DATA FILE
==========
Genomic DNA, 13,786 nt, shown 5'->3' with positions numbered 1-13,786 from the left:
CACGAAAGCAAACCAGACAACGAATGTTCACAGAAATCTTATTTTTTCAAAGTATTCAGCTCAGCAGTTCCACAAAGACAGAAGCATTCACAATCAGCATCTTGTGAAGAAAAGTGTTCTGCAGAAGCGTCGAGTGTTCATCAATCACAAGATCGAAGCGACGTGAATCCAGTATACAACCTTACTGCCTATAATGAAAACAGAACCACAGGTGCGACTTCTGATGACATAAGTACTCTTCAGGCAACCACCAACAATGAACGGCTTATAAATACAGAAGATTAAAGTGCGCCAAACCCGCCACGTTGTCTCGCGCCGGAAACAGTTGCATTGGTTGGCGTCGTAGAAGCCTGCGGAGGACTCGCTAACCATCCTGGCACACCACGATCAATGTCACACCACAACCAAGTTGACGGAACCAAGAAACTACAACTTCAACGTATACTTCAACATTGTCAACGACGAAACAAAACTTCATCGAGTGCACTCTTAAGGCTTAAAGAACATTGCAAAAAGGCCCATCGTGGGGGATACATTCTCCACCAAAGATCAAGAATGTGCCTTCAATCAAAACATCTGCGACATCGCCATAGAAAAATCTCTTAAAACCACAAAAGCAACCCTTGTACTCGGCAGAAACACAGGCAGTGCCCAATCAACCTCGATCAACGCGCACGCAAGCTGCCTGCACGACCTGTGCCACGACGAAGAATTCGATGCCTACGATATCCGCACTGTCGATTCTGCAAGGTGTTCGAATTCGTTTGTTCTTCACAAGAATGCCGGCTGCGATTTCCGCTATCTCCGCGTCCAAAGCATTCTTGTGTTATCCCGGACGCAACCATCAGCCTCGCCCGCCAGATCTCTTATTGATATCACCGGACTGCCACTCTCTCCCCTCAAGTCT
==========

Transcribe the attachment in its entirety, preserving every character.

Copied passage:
Genomic DNA, 13,786 nt, shown 5'->3' with positions numbered 1-13,786 from the left:
CACGAAAGCAAACCAGACAACGAATGTTCACAGAAATCTTATTTTTTCAAAGTATTCAGCTCAGCAGTTCCACAAAGACAGAAGCATTCACAATCAGCATCTTGTGAAGAAAAGTGTTCTGCAGAAGCGTCGAGTGTTCATCAATCACAAGATCGAAGCGACGTGAATCCAGTATACAACCTTACTGCCTATAATGAAAACAGAACCACAGGTGCGACTTCTGATGACATAAGTACTCTTCAGGCAACCACCAACAATGAACGGCTTATAAATACAGAAGATTAAAGTGCGCCAAACCCGCCACGTTGTCTCGCGCCGGAAACAGTTGCATTGGTTGGCGTCGTAGAAGCCTGCGGAGGACTCGCTAACCATCCTGGCACACCACGATCAATGTCACACCACAACCAAGTTGACGGAACCAAGAAACTACAACTTCAACGTATACTTCAACATTGTCAACGACGAAACAAAACTTCATCGAGTGCACTCTTAAGGCTTAAAGAACATTGCAAAAAGGCCCATCGTGGGGGATACATTCTCCACCAAAGATCAAGAATGTGCCTTCAATCAAAACATCTGCGACATCGCCATAGAAAAATCTCTTAAAACCACAAAAGCAACCCTTGTACTCGGCAGAAACACAGGCAGTGCCCAATCAACCTCGATCAACGCGCACGCAAGCTGCCTGCACGACCTGTGCCACGACGAAGAATTCGATGCCTACGATATCCGCACTGTCGATTCTGCAAGGTGTTCGAATTCGTTTGTTCTTCACAAGAATGCCGGCTGCGATTTCCGCTATCTCCGCGTCCAAAGCATTCTTGTGTTATCCCGGACGCAACCATCAGCCTCGCCCGCCAGATCTCTTATTGATATCACCGGACTGCCACTCTCTCCCCTCAAGTCT